Skip to main content

4th February 2017

Interview: Emma Atkins – Education Officer

We spoke to Emma about the issues she has been tackling, particularly the TEF

The biggest challenge facing Emma as Education Officer is the Teaching Excellence Framework (TEF), which the Students’ Union is strongly against. She was not surprised by the university opting in, as “all the other universities in England are opting in as well, the only ones we know that aren’t opting in are in Scotland”.

She even admitted that there was never any chance that the university was not going to opt in, claiming that “Manchester University isn’t exactly known for putting its head above the parapet or anything.”

However, despite campaigning against the TEF last semester, Emma does not believe their work was pointless. “We were expecting this to happen but we wanted to try anyway, and have a constant dialogue with the university. We wrote a position paper and had lots of meetings and they absolutely knew our position. So now when we do the NSS [National Student Survey] boycott we’re absolutely justified in doing so because we did all this work to try and get them not to opt in, and so now we’re at loggerheads.”

The NSS boycott is now Emma’s main focus, and she aims to “have a show of discontent”, explaining that “last year 72 per cent of students in final year completed it, and we want to drop that to 62 per cent. We want to have a show of discontent around it, and also to undermine the TEF, because ultimately we want to show that the NSS is not a suitable metric for measuring teaching quality because it’s so biased, it’s inherently biased if you can show that students can affect it so easily.”

She also rejects the idea that students should deliberately sabotage the NSS rather than boycott it, arguing that “because the National Student Survey is now linked to fees, even if you do complete it, even if it’s in a negative area, then you affect the university’s ranking in the TEF. You’re still complicit in engaging with it and therefore you’re also complicit in raising fees.”

Emma emphasised the importance of the national issue: “It’s not just about Manchester anymore, it’s about the national movement, and if enough unions undermine the TEF by not filling it in, and therefore not having enough data, then that’s a bigger show, that’s a bigger signal than just sabotaging it.”

Furthermore, Emma believes that Ipsos MORI sending out the NSS earlier than expected has shown the effectiveness of the boycott. “I think it’s a sign that they’re panicking and that they’re taking the boycott quite seriously. They’ve actually gone behind the backs of the institutions and done it, which suggests that they’re not that convinced that the universities will be able to do an effective survey, because we’re boycotting, so I think it’s partly a good sign.”

She also contends that the early release shows a lack of respect for students as “it means that the survey was released when people had exams and essays and important things to concentrate on. The reason we’re launching our campaign after exams, or when exams are winding down is because we respect our students and we want them to focus on their work before actively thinking about something else.”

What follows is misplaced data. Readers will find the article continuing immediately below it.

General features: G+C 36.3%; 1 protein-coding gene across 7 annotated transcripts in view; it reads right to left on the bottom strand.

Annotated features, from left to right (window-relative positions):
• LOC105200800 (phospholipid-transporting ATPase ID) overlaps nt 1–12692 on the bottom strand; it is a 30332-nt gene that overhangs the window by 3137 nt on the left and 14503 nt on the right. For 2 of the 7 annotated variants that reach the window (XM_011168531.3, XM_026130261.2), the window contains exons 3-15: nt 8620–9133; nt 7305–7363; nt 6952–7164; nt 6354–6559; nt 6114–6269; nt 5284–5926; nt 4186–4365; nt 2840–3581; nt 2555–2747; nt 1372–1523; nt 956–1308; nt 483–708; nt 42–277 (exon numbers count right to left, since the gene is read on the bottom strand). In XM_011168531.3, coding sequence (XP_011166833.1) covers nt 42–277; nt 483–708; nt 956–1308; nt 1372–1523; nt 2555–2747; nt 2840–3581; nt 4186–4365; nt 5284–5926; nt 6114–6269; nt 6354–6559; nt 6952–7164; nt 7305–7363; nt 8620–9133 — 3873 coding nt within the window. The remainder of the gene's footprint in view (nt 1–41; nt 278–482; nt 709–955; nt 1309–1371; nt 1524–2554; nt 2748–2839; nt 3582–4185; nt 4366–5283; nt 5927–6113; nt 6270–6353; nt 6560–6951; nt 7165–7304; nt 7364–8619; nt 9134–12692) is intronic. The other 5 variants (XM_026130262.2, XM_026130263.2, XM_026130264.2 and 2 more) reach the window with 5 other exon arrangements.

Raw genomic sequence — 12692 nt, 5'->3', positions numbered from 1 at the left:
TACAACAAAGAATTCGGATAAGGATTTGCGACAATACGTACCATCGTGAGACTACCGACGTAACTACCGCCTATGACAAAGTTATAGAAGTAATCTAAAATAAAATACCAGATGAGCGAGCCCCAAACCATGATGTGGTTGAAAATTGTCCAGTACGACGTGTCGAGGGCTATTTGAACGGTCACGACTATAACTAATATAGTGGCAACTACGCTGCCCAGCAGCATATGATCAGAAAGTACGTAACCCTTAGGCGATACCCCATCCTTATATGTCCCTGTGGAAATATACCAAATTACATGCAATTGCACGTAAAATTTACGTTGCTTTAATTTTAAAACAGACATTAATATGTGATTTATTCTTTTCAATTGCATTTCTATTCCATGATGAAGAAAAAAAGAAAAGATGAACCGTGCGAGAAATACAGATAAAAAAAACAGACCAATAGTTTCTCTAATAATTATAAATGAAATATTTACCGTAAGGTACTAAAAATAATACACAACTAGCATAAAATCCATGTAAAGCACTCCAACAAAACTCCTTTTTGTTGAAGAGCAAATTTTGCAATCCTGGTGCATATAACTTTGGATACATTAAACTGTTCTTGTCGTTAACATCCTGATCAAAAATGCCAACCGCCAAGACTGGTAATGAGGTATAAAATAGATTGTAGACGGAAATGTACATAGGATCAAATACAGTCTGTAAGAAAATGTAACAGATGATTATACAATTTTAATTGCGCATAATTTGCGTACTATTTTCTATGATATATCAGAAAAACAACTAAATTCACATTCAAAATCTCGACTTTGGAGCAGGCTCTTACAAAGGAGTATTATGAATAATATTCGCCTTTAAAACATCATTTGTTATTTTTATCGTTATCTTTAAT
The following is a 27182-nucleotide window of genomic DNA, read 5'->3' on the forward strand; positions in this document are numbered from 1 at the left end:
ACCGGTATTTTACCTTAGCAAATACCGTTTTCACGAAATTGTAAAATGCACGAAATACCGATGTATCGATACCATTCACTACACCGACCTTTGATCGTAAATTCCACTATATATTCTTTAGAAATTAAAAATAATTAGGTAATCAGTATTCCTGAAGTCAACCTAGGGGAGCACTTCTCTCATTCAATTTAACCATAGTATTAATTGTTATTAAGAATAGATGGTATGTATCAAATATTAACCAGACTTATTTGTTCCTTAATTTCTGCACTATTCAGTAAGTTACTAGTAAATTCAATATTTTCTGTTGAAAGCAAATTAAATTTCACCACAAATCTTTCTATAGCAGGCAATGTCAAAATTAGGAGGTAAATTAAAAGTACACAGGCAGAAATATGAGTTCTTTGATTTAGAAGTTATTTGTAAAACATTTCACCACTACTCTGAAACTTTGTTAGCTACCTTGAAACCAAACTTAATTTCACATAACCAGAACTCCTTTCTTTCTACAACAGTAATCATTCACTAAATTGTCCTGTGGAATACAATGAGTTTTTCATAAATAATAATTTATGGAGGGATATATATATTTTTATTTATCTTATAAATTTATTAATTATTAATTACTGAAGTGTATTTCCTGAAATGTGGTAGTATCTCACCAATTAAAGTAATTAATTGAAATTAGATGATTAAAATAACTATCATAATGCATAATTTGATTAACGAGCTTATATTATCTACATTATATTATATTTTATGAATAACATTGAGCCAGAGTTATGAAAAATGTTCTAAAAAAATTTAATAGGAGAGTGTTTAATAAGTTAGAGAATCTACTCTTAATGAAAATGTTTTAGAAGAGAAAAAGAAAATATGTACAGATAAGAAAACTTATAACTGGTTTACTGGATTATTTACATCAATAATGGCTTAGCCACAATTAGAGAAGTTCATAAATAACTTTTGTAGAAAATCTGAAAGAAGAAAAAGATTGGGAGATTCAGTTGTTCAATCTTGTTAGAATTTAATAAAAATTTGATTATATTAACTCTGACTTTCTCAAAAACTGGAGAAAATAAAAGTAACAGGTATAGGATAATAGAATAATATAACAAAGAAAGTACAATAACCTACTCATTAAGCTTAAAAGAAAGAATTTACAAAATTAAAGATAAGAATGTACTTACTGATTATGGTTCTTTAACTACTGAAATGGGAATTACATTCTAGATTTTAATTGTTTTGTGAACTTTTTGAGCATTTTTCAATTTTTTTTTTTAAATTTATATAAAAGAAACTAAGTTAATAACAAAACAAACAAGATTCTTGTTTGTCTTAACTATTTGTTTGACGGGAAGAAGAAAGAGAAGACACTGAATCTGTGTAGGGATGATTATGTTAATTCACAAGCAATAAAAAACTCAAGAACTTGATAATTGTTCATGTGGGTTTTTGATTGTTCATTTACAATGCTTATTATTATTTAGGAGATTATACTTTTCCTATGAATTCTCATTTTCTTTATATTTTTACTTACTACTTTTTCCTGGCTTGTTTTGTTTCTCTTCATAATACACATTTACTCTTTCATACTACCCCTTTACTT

This focus on the TEF has partially got in the way of Emma’s ability to fulfil her other pledges, but she does not mind this, stating that “it’s a very important thing to be working on, so I’m not resenting it at all.”

Despite the huge nature of the TEF, she has managed to achieve some of her goals, “I’m going to do some life skill workshops in the part-time fair, I was going to do them all throughout the year but this TEF thing sort of overshadowed everything, and I’ve managed to introduce textbook rescue… so the library has this initiative where students can donate their old textbooks and new students can get them so they don’t have to pay so much… I’ve been running student rep workshops since September as well, which I’ve found really good, and I think it’s really important to empower student reps.”

And finally, applications are now open for next year’s Exec team, and Emma believes that running for Education Officer is a great opportunity. “You’ll get so much experience working with people, team building, communicating, writing papers… you’ll meet some great people and you’ll make some friends for life. And because the union is a charity it means you also become a trustee of a charity which is great to put on your CV too, and it means you have all these other responsibilities that no other job will give you, so run. It’s a great thing to do.”

To see all of our interview with Emma, head to Fuse TV’s YouTube channel.

More Coverage

Colour and community: How a Fallowfield gardening project is making the community blossom

Native flowers, wild grasses and garden herbs — community group ‘Fallowfield Tree Bases’ are planting more than new bulbs but rather sowing the seeds for a more vibrant and collaborative neighbourhood.

Activist Peter Singer speaks out on student protests and veganism

Animal rights activist Peter Singer sits down with the Mancunion to discuss a need for greater student activism and non-violent protests despite their controversy

How Mayfield Park is turning an abandoned space into a Mancunian heartland

Mayfield Park is quickly turning a once abandoned space into a core, green part of Manchester’s urban life. But how did the site’s developers turn a once disregarded lot into a natural Mancunian paradise?

How helping an older neighbour had given me much more than a chance to volunteer

As we grow older, we grow more detached from the world, often without choice. However, Manchester tackles issues of isolation and the generational gap with its community programmes, sparking life back into the retirement years.